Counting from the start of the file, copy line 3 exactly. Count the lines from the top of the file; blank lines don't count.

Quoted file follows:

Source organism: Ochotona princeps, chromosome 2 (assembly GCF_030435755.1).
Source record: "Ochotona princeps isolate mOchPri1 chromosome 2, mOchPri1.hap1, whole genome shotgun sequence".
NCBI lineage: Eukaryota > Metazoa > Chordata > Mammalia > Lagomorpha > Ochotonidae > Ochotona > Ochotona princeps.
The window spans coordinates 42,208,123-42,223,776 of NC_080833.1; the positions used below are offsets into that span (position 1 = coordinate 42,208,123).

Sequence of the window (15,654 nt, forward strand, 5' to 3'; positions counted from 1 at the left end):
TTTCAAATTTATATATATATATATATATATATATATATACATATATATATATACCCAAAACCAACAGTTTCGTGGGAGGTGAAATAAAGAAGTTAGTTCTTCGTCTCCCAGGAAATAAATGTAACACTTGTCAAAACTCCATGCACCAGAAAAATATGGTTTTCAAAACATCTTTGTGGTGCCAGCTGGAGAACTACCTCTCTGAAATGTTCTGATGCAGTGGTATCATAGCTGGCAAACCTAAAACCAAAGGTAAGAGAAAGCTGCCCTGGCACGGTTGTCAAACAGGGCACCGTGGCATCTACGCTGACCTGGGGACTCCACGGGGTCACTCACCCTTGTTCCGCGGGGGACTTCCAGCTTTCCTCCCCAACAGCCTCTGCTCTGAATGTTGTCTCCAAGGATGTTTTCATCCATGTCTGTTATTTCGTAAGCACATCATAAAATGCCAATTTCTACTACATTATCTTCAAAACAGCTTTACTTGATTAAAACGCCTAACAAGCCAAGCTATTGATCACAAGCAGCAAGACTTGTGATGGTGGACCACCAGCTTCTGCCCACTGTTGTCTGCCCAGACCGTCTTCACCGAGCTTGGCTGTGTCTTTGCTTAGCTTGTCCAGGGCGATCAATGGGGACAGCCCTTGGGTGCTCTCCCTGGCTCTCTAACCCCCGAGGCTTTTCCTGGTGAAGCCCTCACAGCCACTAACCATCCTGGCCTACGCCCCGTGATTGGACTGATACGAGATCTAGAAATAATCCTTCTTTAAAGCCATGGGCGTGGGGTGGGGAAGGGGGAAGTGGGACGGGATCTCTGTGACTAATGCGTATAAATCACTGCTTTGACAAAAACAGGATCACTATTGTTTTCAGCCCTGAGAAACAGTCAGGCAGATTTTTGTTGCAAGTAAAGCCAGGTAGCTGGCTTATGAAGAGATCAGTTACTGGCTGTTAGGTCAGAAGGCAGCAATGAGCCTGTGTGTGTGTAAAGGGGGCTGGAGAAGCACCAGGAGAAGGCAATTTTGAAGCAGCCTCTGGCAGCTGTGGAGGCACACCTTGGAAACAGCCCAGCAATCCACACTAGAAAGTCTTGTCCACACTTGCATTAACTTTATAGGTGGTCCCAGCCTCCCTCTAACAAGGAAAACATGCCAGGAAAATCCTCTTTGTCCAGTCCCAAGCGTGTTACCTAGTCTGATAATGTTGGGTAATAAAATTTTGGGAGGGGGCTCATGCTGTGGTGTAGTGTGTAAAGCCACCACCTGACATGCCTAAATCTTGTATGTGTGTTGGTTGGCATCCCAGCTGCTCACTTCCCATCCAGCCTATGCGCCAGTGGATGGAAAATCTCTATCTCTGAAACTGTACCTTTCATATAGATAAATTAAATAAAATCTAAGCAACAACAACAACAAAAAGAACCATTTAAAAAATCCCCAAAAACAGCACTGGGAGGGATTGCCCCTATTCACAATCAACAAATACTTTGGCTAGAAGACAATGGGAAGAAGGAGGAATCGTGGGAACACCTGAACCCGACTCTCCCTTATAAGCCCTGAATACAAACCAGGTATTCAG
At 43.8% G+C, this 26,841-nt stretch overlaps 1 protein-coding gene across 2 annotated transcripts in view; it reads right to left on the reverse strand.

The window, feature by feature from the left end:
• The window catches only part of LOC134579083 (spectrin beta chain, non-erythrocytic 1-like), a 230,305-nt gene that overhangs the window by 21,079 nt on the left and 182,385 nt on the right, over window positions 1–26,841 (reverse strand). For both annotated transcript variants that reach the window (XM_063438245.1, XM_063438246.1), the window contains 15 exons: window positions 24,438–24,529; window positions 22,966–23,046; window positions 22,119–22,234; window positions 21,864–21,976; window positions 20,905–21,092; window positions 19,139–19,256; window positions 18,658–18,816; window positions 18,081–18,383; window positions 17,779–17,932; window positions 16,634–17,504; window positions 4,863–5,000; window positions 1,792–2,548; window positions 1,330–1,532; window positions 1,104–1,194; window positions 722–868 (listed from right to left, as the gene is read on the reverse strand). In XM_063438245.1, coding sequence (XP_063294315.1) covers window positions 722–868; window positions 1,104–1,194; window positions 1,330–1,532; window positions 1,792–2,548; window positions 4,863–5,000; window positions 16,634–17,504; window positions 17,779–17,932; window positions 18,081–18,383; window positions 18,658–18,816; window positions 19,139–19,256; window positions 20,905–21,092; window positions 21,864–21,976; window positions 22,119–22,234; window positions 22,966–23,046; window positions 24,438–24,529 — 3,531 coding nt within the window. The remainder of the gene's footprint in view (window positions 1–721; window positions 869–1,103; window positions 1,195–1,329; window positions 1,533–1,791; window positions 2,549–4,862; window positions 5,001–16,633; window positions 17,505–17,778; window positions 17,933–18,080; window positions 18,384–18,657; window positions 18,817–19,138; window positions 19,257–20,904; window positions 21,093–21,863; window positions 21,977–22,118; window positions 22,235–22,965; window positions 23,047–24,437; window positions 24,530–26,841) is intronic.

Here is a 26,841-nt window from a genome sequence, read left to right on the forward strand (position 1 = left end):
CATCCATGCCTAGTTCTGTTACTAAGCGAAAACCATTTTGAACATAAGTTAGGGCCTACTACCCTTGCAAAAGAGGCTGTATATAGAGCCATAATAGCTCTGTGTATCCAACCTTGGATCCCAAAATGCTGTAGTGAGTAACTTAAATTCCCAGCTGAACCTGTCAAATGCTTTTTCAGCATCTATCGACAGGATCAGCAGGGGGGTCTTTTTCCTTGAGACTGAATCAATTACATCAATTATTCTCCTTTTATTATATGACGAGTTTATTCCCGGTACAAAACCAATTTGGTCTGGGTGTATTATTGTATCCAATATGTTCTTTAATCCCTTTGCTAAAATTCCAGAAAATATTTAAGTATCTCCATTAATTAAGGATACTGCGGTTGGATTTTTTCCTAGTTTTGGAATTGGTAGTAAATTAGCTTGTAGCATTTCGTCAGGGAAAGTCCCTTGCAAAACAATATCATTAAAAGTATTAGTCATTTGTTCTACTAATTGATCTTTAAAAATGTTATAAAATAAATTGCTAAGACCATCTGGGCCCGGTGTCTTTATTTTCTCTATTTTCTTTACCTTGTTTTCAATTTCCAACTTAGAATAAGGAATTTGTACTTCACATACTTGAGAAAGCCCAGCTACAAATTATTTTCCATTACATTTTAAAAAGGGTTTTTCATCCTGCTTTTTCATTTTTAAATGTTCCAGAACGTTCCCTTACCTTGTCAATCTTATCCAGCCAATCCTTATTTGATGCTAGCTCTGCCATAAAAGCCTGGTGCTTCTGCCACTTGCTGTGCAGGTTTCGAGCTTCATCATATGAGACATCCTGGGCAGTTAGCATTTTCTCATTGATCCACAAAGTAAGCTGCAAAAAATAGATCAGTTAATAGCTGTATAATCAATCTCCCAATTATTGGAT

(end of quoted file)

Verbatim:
NCBI lineage: Eukaryota > Metazoa > Chordata > Mammalia > Lagomorpha > Ochotonidae > Ochotona > Ochotona princeps.